7 Benefits of Remote Sensing & GIS in Agriculture

7 benefits of Remote Sensing & GIS in agriculture

India’s leading climate risk management company, Weather Risk Management Services leverages Remote sensing and Geographic Information System (GIS) technologies for real-time analysis and forecasts of weather, floods and monitoring crop area sown, lost or damaged due to floods and rainfall.

Agriculture is one of the major sectors in Indian economy. India being a world’s largest producer of rice, wheat and pulses, must keep up its pace with growing digital technologies. Over the past few decades, Remote Sensing and GIS have grown exponentially in many sectors for visualisation, monitoring, management and potential development. Remote Sensing and GIS technology enable agencies to get reliable information of natural and man-made features, or processed and interpreted appropriately phenomenon occurring over the earth’s surface without making any physical contact. Nowadays, farmers rely on these technological improvements. Brief descriptions of Remote Sensing services provided by WRMS are given below.

1. Crop Sown Area Estimation
Crop sown area estimation is one of the major sections in agriculture Remote Sensing activities, which is done for entire country. Remote Sensing plays a crucial role in mapping and monitoring of various crops sown area estimation. Satellite data such as Sentinel-1, 2, Landsat-8, World View-3, LISS-IV and more provide precise level crop sown area and helps in crop loss assessment due to various catastrophic disasters. WRMS estimates the crops and vegetables sown area of paddy, cotton, wheat, pulses, potato, peas and more.

Read more: 10 Strategic interventions to catalyse Artificial Intelligence adoption in Indian agriculture

2. Normalized Difference Vegetation Index (NDVI)
This is primarily used for the assessment of vegetation dynamics, particularly in determining the crop health status. With NDVI, the possibility of understanding the crop phenology escalates as it explains the crop chronology and their relationship with weather and climate (season). NDVI is measured using mathematical calculation of spectral bands within the satellite image which measures healthiness of vegetation, as it has a robust correlation with green biomass indicating a healthy vegetation or crop.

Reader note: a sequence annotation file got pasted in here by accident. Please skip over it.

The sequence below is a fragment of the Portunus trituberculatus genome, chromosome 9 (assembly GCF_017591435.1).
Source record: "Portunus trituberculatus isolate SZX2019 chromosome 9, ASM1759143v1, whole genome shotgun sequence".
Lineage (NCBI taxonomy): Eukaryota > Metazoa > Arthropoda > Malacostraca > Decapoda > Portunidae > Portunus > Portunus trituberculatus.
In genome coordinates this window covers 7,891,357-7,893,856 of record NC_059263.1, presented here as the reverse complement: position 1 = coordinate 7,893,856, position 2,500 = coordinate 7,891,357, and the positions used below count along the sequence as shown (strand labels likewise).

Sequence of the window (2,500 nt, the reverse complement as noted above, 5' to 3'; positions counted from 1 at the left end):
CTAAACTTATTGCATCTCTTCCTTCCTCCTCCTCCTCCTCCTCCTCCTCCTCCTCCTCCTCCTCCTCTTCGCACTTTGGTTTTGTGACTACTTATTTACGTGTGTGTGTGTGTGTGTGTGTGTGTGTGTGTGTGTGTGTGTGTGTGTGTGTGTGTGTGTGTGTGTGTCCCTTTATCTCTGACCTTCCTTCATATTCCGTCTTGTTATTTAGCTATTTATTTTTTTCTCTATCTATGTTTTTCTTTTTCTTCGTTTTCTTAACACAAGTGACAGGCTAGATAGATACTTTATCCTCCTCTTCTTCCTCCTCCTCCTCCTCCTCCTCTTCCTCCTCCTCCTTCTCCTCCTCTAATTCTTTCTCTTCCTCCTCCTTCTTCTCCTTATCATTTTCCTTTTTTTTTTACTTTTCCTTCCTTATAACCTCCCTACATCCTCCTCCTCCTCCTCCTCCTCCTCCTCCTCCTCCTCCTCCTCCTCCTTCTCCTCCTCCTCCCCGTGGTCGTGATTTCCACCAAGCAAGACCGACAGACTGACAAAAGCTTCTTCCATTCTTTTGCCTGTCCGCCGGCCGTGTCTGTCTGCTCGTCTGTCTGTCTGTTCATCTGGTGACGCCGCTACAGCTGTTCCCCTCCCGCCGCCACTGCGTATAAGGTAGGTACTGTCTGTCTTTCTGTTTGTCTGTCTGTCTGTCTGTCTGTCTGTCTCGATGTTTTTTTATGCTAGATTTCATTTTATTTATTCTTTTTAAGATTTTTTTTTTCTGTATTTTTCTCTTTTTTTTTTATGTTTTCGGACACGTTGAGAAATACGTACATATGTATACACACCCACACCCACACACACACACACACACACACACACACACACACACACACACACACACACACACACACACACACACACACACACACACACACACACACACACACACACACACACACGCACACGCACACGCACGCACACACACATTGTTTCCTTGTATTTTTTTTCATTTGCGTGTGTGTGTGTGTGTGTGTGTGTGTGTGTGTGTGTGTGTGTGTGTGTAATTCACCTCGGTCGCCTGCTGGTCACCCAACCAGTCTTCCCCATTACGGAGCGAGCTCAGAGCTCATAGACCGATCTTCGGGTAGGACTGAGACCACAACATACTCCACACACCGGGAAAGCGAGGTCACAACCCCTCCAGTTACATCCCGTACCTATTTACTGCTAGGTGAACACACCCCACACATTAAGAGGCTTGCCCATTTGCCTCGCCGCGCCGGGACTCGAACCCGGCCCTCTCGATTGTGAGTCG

3. Crop Diseases Identification
Remote Sensing technology provides spatially distribution of information of diseases and pests over a large area with relatively low cost. With the help of satellite imagery and spatial analysis techniques, crop infected areas are identified like Mealybug, Plant Hopper, and White Fly to get an overview for evaluating the potentially infected areas.

4. Soil Properties
Soil properties are crucial in farm management practices as it has direct impact on the yield output. Change in farming system and land management results in soil change which compromises the current and future capacity for primary production and provision of crops and by micro-nutrition’s mapping as soil is a very important aspect of agriculture with characteristics like soil pH, soil organic matter, soil texture among many others. These characteristics infer information about soil condition by observing what happens on the surface in terms of vegetation growth. On the other hand, water content available within the soil is a very important factor that is taken into consideration by soil moisture mapping.

5. Flood Impact
Every year in Kharif season, majority of agriculture area is damaged due to flash flood or excessive rainfall. Satellite Remote Sensing provides significant information through the use of satellite imagery along with ground-based data collected from ground surveying teams, to compute precise damage assessment. In case of flood due to rainfall, the excess amount of water caused by the precipitation affects the agricultural area where the water drainage system is absent causing inundation. Flood due to overflow ultimately forms small tributaries and joins the river, creating a situation of flood in the vicinity of river banks and river plains. The damage assessment of flood can significantly improve the role of land use planning in managing flood risk.

Read more: Govt to soon launch one stop shop on agri data; will benefit farmers & reduce cost: CEO, PMFBY

6. NATCAT Modelling
Natural Catastrophe modelling is a system to estimate the real time or possible forecast of risk assessment, using the probabilistic approach to predict the outcome and behaviour of natural hazards. This includes risk mapping and measuring hazard through computer simulated catastrophe models where scientific studies and historical occurrences are linked with advance information technology and geographic information system (using Remote Sensing & GIS). Flood risk maps are prepared depending on the estimated depth of inundation of flood. The estimation is commonly derived from various hydrological and remotely sensed data where the process ensures that areas having higher depth of inundation will be assigned a high ‘hazard denomination’.

7. Drone Image Analysis for Crop Damage Assessment
Drone image analysis is very useful in micro level-crop assessment for crop loss due to hailstorm, horticulture tree counting, diseases and many more. The accuracy of drone image data is directly related to the spatial resolution of the input imagery as the spatial resolution is very high ranging from 50cm and increase as per the requirement.

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One Comment on “7 Benefits of Remote Sensing & GIS in Agriculture”

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